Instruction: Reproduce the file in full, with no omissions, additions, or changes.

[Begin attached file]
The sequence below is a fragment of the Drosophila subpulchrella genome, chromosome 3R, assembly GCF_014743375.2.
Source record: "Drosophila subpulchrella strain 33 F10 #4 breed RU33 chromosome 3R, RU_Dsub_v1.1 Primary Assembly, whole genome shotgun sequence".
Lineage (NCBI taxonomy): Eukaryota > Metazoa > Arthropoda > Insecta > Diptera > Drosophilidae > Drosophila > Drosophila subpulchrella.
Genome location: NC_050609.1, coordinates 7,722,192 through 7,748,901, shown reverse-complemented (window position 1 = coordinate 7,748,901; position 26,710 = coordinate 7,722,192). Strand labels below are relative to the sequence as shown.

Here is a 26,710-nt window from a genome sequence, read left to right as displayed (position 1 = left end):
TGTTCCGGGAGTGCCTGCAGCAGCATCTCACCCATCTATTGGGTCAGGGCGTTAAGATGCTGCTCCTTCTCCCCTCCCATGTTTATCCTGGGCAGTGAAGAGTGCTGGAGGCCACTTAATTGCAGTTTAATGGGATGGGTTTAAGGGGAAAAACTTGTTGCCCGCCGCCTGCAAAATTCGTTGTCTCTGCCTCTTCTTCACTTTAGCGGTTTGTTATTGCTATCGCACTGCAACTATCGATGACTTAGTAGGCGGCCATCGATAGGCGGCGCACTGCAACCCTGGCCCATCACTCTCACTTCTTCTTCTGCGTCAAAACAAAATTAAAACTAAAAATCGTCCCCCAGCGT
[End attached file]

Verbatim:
The sequence below is a fragment of the Drosophila subpulchrella genome, chromosome 3R, assembly GCF_014743375.2.
Source record: "Drosophila subpulchrella strain 33 F10 #4 breed RU33 chromosome 3R, RU_Dsub_v1.1 Primary Assembly, whole genome shotgun sequence".
Lineage (NCBI taxonomy): Eukaryota > Metazoa > Arthropoda > Insecta > Diptera > Drosophilidae > Drosophila > Drosophila subpulchrella.
Genome location: NC_050609.1, coordinates 7,722,192 through 7,748,901, shown reverse-complemented (window position 1 = coordinate 7,748,901; position 26,710 = coordinate 7,722,192). Strand labels below are relative to the sequence as shown.

Here is a 26,710-nt window from a genome sequence, read left to right as displayed (position 1 = left end):
TGTTCCGGGAGTGCCTGCAGCAGCATCTCACCCATCTATTGGGTCAGGGCGTTAAGATGCTGCTCCTTCTCCCCTCCCATGTTTATCCTGGGCAGTGAAGAGTGCTGGAGGCCACTTAATTGCAGTTTAATGGGATGGGTTTAAGGGGAAAAACTTGTTGCCCGCCGCCTGCAAAATTCGTTGTCTCTGCCTCTTCTTCACTTTAGCGGTTTGTTATTGCTATCGCACTGCAACTATCGATGACTTAGTAGGCGGCCATCGATAGGCGGCGCACTGCAACCCTGGCCCATCACTCTCACTTCTTCTTCTGCGTCAAAACAAAATTAAAACTAAAAATCGTCCCCCAGCGT